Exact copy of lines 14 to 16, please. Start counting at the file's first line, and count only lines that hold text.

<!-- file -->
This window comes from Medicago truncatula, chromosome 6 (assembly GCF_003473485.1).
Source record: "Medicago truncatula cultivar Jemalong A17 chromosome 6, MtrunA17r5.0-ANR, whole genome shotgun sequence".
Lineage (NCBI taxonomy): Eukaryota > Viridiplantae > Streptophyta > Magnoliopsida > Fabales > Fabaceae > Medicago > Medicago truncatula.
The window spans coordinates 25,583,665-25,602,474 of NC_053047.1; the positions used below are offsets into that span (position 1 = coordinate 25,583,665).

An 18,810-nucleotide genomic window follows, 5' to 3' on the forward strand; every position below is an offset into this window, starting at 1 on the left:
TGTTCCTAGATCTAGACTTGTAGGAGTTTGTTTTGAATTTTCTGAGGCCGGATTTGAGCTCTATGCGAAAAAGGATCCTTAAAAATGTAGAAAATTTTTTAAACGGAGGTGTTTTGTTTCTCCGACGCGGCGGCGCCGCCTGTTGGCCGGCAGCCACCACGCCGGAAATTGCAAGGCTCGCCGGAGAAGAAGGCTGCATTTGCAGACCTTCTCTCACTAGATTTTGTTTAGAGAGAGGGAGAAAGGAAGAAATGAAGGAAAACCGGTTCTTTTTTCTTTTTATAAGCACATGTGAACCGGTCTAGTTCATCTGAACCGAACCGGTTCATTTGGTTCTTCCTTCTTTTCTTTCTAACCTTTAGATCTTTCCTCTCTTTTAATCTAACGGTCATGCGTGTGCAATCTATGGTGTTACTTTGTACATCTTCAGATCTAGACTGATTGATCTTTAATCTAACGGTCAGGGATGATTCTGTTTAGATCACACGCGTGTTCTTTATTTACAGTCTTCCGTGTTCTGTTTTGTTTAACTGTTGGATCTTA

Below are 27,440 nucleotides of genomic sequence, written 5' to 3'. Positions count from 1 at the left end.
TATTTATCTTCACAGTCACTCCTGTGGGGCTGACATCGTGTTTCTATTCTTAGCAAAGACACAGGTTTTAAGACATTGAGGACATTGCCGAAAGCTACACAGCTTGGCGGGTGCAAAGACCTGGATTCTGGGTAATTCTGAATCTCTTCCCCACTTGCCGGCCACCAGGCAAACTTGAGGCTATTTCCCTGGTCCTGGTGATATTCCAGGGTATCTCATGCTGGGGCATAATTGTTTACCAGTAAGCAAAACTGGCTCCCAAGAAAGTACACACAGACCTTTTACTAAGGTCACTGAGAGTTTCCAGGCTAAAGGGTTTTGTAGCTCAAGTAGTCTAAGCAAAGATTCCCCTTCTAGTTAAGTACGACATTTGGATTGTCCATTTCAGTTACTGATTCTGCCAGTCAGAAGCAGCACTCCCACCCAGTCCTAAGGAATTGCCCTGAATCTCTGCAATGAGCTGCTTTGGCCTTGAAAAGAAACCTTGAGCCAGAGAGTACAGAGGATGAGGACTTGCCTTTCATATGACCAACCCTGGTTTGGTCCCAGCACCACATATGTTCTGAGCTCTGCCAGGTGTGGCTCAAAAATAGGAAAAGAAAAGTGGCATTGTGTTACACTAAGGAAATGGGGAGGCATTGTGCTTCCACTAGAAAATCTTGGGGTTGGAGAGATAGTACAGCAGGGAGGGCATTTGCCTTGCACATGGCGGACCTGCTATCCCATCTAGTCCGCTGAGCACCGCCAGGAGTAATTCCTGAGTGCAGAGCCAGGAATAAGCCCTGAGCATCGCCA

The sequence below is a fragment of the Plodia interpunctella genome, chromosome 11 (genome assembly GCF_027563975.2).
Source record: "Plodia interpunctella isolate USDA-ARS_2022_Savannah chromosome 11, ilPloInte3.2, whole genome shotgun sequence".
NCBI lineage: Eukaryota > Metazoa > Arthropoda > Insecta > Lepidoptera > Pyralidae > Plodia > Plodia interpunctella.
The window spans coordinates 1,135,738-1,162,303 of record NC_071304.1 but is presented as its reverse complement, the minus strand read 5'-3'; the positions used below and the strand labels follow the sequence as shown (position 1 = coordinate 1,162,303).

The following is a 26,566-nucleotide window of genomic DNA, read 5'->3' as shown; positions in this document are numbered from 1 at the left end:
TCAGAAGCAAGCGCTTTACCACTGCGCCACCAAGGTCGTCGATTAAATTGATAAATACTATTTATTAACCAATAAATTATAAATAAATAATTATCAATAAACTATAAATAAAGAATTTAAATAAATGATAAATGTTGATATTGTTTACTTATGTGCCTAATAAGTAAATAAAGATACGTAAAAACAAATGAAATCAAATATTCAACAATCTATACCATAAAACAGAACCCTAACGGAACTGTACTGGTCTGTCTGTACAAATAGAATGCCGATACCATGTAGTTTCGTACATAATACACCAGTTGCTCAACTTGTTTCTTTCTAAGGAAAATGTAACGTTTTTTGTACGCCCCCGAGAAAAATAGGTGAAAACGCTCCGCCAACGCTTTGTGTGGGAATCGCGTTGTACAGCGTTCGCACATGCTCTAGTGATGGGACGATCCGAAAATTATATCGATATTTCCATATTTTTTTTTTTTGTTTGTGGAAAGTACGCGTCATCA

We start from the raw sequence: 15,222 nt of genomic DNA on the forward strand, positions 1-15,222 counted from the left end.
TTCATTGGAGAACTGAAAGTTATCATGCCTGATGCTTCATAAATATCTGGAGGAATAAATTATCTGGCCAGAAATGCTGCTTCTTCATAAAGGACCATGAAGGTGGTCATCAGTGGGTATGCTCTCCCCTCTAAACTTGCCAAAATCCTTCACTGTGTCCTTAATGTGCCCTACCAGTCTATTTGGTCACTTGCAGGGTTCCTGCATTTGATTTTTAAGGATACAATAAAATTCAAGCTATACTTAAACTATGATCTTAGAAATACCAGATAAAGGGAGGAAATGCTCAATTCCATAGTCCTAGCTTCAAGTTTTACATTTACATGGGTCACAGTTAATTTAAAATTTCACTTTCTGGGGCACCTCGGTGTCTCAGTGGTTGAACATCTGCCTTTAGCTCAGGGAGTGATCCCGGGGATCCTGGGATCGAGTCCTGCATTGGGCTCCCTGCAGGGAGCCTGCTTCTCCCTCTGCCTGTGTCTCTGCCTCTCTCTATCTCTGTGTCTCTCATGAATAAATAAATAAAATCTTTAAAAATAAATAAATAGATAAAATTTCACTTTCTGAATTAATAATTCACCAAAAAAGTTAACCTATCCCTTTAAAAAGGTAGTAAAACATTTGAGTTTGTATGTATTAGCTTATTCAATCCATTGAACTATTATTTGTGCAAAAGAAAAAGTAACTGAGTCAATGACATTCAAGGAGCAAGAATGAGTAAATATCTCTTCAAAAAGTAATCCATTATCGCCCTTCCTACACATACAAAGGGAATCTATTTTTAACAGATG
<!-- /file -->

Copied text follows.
TCAGAAGCAAGCGCTTTACCACTGCGCCACCAAGGTCGTCGATTAAATTGATAAATACTATTTATTAACCAATAAATTATAAATAAATAATTATCAATAAACTATAAATAAAGAATTTAAATAAATGATAAATGTTGATATTGTTTACTTATGTGCCTAATAAGTAAATAAAGATACGTAAAAACAAATGAAATCAAATATTCAACAATCTATACCATAAAACAGAACCCTAACGGAACTGTACTGGTCTGTCTGTACAAATAGAATGCCGATACCATGTAGTTTCGTACATAATACACCAGTTGCTCAACTTGTTTCTTTCTAAGGAAAATGTAACGTTTTTTGTACGCCCCCGAGAAAAATAGGTGAAAACGCTCCGCCAACGCTTTGTGTGGGAATCGCGTTGTACAGCGTTCGCACATGCTCTAGTGATGGGACGATCCGAAAATTATATCGATATTTCCATATTTTTTTTTTTTGTTTGTGGAAAGTACGCGTCATCA

We start from the raw sequence: 15,222 nt of genomic DNA on the forward strand, positions 1-15,222 counted from the left end.
TTCATTGGAGAACTGAAAGTTATCATGCCTGATGCTTCATAAATATCTGGAGGAATAAATTATCTGGCCAGAAATGCTGCTTCTTCATAAAGGACCATGAAGGTGGTCATCAGTGGGTATGCTCTCCCCTCTAAACTTGCCAAAATCCTTCACTGTGTCCTTAATGTGCCCTACCAGTCTATTTGGTCACTTGCAGGGTTCCTGCATTTGATTTTTAAGGATACAATAAAATTCAAGCTATACTTAAACTATGATCTTAGAAATACCAGATAAAGGGAGGAAATGCTCAATTCCATAGTCCTAGCTTCAAGTTTTACATTTACATGGGTCACAGTTAATTTAAAATTTCACTTTCTGGGGCACCTCGGTGTCTCAGTGGTTGAACATCTGCCTTTAGCTCAGGGAGTGATCCCGGGGATCCTGGGATCGAGTCCTGCATTGGGCTCCCTGCAGGGAGCCTGCTTCTCCCTCTGCCTGTGTCTCTGCCTCTCTCTATCTCTGTGTCTCTCATGAATAAATAAATAAAATCTTTAAAAATAAATAAATAGATAAAATTTCACTTTCTGAATTAATAATTCACCAAAAAAGTTAACCTATCCCTTTAAAAAGGTAGTAAAACATTTGAGTTTGTATGTATTAGCTTATTCAATCCATTGAACTATTATTTGTGCAAAAGAAAAAGTAACTGAGTCAATGACATTCAAGGAGCAAGAATGAGTAAATATCTCTTCAAAAAGTAATCCATTATCGCCCTTCCTACACATACAAAGGGAATCTATTTTTAACAGATG